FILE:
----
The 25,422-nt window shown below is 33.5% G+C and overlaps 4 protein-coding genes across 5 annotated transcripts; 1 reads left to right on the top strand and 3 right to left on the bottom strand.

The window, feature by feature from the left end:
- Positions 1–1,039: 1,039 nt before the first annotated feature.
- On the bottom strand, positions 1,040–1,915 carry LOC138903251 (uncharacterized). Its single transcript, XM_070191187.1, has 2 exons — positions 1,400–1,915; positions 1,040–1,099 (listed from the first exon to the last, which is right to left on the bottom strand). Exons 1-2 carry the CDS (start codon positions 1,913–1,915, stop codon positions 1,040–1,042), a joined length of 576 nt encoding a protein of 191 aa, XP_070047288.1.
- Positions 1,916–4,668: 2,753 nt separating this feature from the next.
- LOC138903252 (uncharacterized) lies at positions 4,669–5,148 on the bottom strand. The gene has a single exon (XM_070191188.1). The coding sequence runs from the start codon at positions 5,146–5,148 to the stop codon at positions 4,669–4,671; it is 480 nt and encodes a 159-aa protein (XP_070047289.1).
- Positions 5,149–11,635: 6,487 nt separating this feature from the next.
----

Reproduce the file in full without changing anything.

The 25,422-nt window shown below is 33.5% G+C and overlaps 4 protein-coding genes across 5 annotated transcripts; 1 reads left to right on the top strand and 3 right to left on the bottom strand.

The window, feature by feature from the left end:
- Positions 1–1,039: 1,039 nt before the first annotated feature.
- On the bottom strand, positions 1,040–1,915 carry LOC138903251 (uncharacterized). Its single transcript, XM_070191187.1, has 2 exons — positions 1,400–1,915; positions 1,040–1,099 (listed from the first exon to the last, which is right to left on the bottom strand). Exons 1-2 carry the CDS (start codon positions 1,913–1,915, stop codon positions 1,040–1,042), a joined length of 576 nt encoding a protein of 191 aa, XP_070047288.1.
- Positions 1,916–4,668: 2,753 nt separating this feature from the next.
- LOC138903252 (uncharacterized) lies at positions 4,669–5,148 on the bottom strand. The gene has a single exon (XM_070191188.1). The coding sequence runs from the start codon at positions 5,146–5,148 to the stop codon at positions 4,669–4,671; it is 480 nt and encodes a 159-aa protein (XP_070047289.1).
- Positions 5,149–11,635: 6,487 nt separating this feature from the next.